Date of this Version
The George Eliot Review 31 (2000) Published by The George Eliot Fellowship, http://georgeeliot.org/
Francis Humphrey Maurice FitzRoy Newdegate, 3rd Viscount Daventry, died at his home, Temple House at Arbury, on 15 February. He had been ill for some time.
The Arbury Estate spans 4000 acres between Nuneaton and Bedworth and it was in one of the estate's farmhouses, South Farm, then known as Arbury Farm, that George Eliot was born in 1819 when her father was agent to the Arbury estate. It was because of this association with Arbury that Lord Daventry was invited to succeed his mother as Patron when she died in 1982. Until his illness he had taken a lot of interest in Fellowship affairs and had attended many events during the years.
He was born in Havant in Hampshire on 17 December 1921, the son of Commander the Hon. J. M. FitzRoy Newdegate who had added Newdegate to his family name of FitzRoy at the time of his marriage to Lucia Charlotte Susan Newdegate whose father inherited the Arbury estate. His grandfather, the Rt Hon. Edward Algernon FitzRoy, Speaker of the House of Commons until his death in 1943, was posthumously created the first Viscount Daventry.
In 1959 Lord Daventry married the Hon. Rosemary, daughter of Lieutenant-General Lord Norrie and they had three children, James who inherits Arbury and becomes the 4th Viscount Daventry, Hugh, and Joanna. He succeeded his uncle as the 3rd Viscount in 1986 but the Newdegates' family connection with Arbury goes back to 1586, when John Newdegate of Harefield in Middlesex exchanged Harefield Manor for Arbury. The family has lived there ever since.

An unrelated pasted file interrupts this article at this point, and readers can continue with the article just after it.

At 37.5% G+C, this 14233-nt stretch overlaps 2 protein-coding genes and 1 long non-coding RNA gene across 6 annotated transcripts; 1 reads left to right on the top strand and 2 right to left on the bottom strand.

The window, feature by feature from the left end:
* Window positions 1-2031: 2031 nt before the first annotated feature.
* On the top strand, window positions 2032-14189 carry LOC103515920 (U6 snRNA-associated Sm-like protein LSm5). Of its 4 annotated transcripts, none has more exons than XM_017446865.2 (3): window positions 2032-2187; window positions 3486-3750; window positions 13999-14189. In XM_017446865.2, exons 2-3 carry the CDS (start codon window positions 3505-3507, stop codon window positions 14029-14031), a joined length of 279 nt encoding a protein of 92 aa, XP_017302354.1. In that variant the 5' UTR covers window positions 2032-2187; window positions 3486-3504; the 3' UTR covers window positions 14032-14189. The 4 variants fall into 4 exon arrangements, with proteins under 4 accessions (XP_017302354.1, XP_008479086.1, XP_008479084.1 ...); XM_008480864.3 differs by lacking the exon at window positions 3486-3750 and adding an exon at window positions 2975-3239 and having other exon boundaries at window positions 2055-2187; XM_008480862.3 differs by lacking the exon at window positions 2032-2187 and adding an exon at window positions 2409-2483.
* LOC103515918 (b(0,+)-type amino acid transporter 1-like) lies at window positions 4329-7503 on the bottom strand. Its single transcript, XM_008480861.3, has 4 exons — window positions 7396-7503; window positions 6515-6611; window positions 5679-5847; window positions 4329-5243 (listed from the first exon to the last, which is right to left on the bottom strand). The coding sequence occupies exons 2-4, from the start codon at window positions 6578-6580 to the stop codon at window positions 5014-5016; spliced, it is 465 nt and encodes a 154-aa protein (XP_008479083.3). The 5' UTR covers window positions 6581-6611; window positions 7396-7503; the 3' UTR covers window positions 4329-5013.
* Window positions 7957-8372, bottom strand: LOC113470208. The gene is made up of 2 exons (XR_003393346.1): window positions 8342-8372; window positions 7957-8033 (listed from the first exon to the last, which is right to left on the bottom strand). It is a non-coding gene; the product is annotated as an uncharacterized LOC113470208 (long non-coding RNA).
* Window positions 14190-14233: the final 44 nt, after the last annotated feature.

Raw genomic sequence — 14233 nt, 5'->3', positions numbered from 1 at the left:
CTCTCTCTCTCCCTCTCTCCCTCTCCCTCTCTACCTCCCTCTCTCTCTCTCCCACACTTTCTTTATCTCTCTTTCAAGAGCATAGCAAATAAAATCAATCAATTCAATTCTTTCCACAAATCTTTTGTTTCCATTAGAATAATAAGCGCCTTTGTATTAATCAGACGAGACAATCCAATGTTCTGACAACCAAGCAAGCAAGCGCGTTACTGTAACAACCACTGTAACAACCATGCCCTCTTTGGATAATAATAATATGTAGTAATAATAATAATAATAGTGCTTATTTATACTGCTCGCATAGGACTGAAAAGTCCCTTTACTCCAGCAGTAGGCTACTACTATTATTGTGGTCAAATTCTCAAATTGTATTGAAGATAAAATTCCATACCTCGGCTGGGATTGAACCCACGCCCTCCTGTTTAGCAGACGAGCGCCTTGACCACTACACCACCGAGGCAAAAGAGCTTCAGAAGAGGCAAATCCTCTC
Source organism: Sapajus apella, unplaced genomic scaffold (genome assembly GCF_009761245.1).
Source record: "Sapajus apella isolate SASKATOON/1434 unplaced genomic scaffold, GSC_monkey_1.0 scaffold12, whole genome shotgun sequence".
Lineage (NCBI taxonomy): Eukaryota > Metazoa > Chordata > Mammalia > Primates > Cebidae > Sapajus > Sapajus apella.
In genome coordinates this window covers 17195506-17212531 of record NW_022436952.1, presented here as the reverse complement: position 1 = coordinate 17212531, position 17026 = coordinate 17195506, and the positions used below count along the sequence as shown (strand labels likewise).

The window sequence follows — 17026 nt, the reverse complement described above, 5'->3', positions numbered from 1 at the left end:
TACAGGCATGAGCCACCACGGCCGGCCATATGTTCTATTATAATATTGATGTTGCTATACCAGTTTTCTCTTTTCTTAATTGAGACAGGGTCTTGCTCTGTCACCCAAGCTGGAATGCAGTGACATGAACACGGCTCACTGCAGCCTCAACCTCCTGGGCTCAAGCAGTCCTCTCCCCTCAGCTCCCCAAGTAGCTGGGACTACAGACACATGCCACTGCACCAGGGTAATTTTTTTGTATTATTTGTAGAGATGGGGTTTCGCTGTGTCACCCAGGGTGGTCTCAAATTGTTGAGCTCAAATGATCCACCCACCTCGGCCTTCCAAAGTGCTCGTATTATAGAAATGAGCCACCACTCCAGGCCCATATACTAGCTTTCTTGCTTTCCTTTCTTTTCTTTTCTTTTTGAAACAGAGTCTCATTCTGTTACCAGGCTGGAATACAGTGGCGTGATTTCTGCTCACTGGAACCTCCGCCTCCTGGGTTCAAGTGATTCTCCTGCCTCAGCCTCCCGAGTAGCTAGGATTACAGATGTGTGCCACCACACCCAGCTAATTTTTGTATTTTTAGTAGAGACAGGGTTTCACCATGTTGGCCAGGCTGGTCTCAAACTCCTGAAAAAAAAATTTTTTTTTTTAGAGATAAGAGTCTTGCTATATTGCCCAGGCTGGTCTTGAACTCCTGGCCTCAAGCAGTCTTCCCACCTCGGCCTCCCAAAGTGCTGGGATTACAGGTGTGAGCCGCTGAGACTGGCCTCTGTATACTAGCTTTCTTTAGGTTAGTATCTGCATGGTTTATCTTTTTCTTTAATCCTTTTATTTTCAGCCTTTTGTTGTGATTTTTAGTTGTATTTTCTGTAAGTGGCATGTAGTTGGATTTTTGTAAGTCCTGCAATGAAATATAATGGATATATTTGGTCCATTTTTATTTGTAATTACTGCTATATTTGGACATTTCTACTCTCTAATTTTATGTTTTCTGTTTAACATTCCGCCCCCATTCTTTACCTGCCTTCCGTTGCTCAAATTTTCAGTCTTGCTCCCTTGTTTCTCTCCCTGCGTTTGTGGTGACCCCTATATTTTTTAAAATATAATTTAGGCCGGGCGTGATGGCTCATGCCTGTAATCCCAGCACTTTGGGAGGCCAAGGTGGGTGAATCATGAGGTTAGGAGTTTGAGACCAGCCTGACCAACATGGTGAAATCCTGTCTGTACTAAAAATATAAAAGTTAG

Viscount Daventry was educated at Eton before joining the Coldstream Guards. He rose to the rank of captain and saw service in North Africa and Italy in the second World War. He was wounded in Italy and returned to England. Later he went to India as aide-de-camp to the Viceroy, Lord Wavell and also to Lord Mountbatten, the next Viceroy before the build-up to Indian independence. Between 1948 and 1949 he went to Japan as ADC to the Prime Minister's personal representative.
In 1950 his mother passed the Arbury estate over to her son and Lord Daventry was faced with the mammoth task of restoring Arbury to its earlier sound financial footing. During the war the estate was used to house German Prisoners of War, Italians, and Americans. The remains of their housing still cluttered the park and little farming had been done during those years. He loved the estate and worked hard to secure its future for those who would follow after him. He was highly respected and held in great affection by all those who worked on the estate, from farmers, gamekeepers to the guides who showed visitors round his beautiful gothicized home, made famous by George Eliot as 'Cheverel Manor' in Scenes of Clerical Life.